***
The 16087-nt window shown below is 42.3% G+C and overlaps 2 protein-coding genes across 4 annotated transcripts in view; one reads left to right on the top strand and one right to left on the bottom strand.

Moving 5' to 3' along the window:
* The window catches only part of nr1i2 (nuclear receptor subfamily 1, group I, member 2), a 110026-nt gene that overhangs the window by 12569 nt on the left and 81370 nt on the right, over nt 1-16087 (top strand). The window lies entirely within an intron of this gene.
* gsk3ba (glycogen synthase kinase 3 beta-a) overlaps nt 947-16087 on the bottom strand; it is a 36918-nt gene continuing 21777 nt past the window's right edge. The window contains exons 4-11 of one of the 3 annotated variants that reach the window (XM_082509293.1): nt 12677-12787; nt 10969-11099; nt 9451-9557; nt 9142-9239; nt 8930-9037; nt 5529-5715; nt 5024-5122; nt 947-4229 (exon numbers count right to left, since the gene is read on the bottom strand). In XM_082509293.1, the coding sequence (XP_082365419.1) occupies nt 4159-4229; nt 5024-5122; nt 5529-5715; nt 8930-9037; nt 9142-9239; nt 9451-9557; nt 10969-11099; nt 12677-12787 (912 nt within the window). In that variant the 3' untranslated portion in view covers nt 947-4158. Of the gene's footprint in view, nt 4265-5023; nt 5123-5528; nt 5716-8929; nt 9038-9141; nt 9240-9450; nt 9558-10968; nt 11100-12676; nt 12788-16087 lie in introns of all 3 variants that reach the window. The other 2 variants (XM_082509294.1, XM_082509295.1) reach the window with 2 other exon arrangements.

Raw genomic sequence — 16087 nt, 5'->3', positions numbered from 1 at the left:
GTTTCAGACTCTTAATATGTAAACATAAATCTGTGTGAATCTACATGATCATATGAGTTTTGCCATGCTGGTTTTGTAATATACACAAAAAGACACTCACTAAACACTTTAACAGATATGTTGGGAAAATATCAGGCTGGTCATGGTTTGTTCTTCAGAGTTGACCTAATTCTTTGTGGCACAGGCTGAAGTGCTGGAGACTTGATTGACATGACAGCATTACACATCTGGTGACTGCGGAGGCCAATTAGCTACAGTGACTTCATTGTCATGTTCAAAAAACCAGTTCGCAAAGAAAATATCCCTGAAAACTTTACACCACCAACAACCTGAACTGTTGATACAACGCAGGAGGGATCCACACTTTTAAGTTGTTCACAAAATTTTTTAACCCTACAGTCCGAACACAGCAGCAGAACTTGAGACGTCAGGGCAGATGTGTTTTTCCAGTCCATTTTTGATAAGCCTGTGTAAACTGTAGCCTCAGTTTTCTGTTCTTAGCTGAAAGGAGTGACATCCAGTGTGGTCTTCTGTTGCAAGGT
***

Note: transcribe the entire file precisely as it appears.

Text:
The 16087-nt window shown below is 42.3% G+C and overlaps 2 protein-coding genes across 4 annotated transcripts in view; one reads left to right on the top strand and one right to left on the bottom strand.

Moving 5' to 3' along the window:
* The window catches only part of nr1i2 (nuclear receptor subfamily 1, group I, member 2), a 110026-nt gene that overhangs the window by 12569 nt on the left and 81370 nt on the right, over nt 1-16087 (top strand). The window lies entirely within an intron of this gene.
* gsk3ba (glycogen synthase kinase 3 beta-a) overlaps nt 947-16087 on the bottom strand; it is a 36918-nt gene continuing 21777 nt past the window's right edge. The window contains exons 4-11 of one of the 3 annotated variants that reach the window (XM_082509293.1): nt 12677-12787; nt 10969-11099; nt 9451-9557; nt 9142-9239; nt 8930-9037; nt 5529-5715; nt 5024-5122; nt 947-4229 (exon numbers count right to left, since the gene is read on the bottom strand). In XM_082509293.1, the coding sequence (XP_082365419.1) occupies nt 4159-4229; nt 5024-5122; nt 5529-5715; nt 8930-9037; nt 9142-9239; nt 9451-9557; nt 10969-11099; nt 12677-12787 (912 nt within the window). In that variant the 3' untranslated portion in view covers nt 947-4158. Of the gene's footprint in view, nt 4265-5023; nt 5123-5528; nt 5716-8929; nt 9038-9141; nt 9240-9450; nt 9558-10968; nt 11100-12676; nt 12788-16087 lie in introns of all 3 variants that reach the window. The other 2 variants (XM_082509294.1, XM_082509295.1) reach the window with 2 other exon arrangements.

Raw genomic sequence — 16087 nt, 5'->3', positions numbered from 1 at the left:
GTTTCAGACTCTTAATATGTAAACATAAATCTGTGTGAATCTACATGATCATATGAGTTTTGCCATGCTGGTTTTGTAATATACACAAAAAGACACTCACTAAACACTTTAACAGATATGTTGGGAAAATATCAGGCTGGTCATGGTTTGTTCTTCAGAGTTGACCTAATTCTTTGTGGCACAGGCTGAAGTGCTGGAGACTTGATTGACATGACAGCATTACACATCTGGTGACTGCGGAGGCCAATTAGCTACAGTGACTTCATTGTCATGTTCAAAAAACCAGTTCGCAAAGAAAATATCCCTGAAAACTTTACACCACCAACAACCTGAACTGTTGATACAACGCAGGAGGGATCCACACTTTTAAGTTGTTCACAAAATTTTTTAACCCTACAGTCCGAACACAGCAGCAGAACTTGAGACGTCAGGGCAGATGTGTTTTTCCAGTCCATTTTTGATAAGCCTGTGTAAACTGTAGCCTCAGTTTTCTGTTCTTAGCTGAAAGGAGTGACATCCAGTGTGGTCTTCTGTTGCAAGGT